We have been told for many months that the Federal Reserve and the US Treasury and the European Central Bank and the IMF and all the big shot politicians were on top of the crisis. They now had the experience of the Lehman Brothers collapse and they have assigned multitudes of very smart boys and girls to address the Euro-crisis. No worries, everything is under control. The political and financial leaders continue to insist that solutions will be found to keep the system working. Italy likes the idea of euro-bonds. Germany is hesitant to put its credit rating on the line for such bonds. Spain is trying to act like they don't need help when everyone knows they are getting desperate. And don't forget Greece, which would like to stay in the Euro without being squashed by the Euro. Robert Zoellick, president of the World Bank, recently said the Euro-zone is approaching a “break the glass” moment, when somebody finally pulls the fire alarm.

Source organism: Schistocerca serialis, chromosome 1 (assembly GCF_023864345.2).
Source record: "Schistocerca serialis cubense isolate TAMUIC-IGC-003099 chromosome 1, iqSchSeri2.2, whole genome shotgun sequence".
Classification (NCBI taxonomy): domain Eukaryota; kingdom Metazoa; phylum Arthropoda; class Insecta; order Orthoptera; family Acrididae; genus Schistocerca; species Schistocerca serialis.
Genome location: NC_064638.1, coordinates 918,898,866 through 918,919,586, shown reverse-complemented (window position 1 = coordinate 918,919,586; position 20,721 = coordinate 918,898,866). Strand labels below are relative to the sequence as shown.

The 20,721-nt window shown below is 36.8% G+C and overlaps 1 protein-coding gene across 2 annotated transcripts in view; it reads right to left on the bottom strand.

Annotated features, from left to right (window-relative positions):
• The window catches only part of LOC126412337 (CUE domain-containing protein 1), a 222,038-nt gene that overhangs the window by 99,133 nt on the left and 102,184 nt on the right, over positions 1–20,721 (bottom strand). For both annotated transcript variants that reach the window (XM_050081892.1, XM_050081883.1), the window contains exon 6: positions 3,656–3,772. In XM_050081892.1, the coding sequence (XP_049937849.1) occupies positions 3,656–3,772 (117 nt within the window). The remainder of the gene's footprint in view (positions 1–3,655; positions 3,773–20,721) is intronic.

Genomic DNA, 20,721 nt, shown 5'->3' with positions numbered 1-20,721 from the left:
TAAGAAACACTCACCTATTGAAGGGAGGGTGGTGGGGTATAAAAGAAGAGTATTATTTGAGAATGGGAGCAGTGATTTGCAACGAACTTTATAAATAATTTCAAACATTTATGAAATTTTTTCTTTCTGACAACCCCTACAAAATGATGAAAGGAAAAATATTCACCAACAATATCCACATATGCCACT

Here is the problem; when it gets hot you turn on the AC, and if it isn't cooling the house or it's making funny noises, you call the repairman and you hope he can figure out the problem and you hope he won't rip you off. You have to trust the AC repair guy. Well, there are all these very smart boys and girls in the Fed and the ECB and the IMF and other places of power and they have been called in to fix the AC. We can hope they are competent, intelligent, informed, honest, and not working on some hidden agenda. Unfortunately, there is a good chance they are not competent and working at cross purposes, and that the problems in Europe are going to get real hot, real quick.